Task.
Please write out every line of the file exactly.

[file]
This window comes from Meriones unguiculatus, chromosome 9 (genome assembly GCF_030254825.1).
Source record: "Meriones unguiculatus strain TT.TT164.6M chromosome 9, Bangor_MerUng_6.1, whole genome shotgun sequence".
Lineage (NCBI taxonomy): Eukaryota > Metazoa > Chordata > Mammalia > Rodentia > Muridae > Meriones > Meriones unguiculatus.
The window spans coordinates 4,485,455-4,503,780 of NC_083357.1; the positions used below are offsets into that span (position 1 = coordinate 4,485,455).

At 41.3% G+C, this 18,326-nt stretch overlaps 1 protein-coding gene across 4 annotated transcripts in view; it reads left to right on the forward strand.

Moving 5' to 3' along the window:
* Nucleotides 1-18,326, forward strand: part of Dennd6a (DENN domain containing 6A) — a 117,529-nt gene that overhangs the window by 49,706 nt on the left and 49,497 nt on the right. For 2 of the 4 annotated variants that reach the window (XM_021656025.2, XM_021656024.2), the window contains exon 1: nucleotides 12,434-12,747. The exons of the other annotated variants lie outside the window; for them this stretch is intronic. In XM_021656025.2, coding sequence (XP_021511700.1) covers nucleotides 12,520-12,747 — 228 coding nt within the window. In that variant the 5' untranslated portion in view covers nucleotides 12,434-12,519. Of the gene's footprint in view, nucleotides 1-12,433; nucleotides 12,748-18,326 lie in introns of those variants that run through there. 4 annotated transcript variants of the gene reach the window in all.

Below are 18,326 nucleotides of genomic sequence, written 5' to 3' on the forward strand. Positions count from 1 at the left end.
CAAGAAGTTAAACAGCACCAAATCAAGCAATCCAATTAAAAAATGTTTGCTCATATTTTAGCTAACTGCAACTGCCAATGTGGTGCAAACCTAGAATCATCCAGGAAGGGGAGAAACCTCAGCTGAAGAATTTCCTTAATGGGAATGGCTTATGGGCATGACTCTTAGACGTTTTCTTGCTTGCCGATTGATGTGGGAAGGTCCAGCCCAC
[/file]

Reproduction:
This window comes from Meriones unguiculatus, chromosome 9 (genome assembly GCF_030254825.1).
Source record: "Meriones unguiculatus strain TT.TT164.6M chromosome 9, Bangor_MerUng_6.1, whole genome shotgun sequence".
Lineage (NCBI taxonomy): Eukaryota > Metazoa > Chordata > Mammalia > Rodentia > Muridae > Meriones > Meriones unguiculatus.
The window spans coordinates 4,485,455-4,503,780 of NC_083357.1; the positions used below are offsets into that span (position 1 = coordinate 4,485,455).

At 41.3% G+C, this 18,326-nt stretch overlaps 1 protein-coding gene across 4 annotated transcripts in view; it reads left to right on the forward strand.

Moving 5' to 3' along the window:
* Nucleotides 1-18,326, forward strand: part of Dennd6a (DENN domain containing 6A) — a 117,529-nt gene that overhangs the window by 49,706 nt on the left and 49,497 nt on the right. For 2 of the 4 annotated variants that reach the window (XM_021656025.2, XM_021656024.2), the window contains exon 1: nucleotides 12,434-12,747. The exons of the other annotated variants lie outside the window; for them this stretch is intronic. In XM_021656025.2, coding sequence (XP_021511700.1) covers nucleotides 12,520-12,747 — 228 coding nt within the window. In that variant the 5' untranslated portion in view covers nucleotides 12,434-12,519. Of the gene's footprint in view, nucleotides 1-12,433; nucleotides 12,748-18,326 lie in introns of those variants that run through there. 4 annotated transcript variants of the gene reach the window in all.

Below are 18,326 nucleotides of genomic sequence, written 5' to 3' on the forward strand. Positions count from 1 at the left end.
CAAGAAGTTAAACAGCACCAAATCAAGCAATCCAATTAAAAAATGTTTGCTCATATTTTAGCTAACTGCAACTGCCAATGTGGTGCAAACCTAGAATCATCCAGGAAGGGGAGAAACCTCAGCTGAAGAATTTCCTTAATGGGAATGGCTTATGGGCATGACTCTTAGACGTTTTCTTGCTTGCCGATTGATGTGGGAAGGTCCAGCCCAC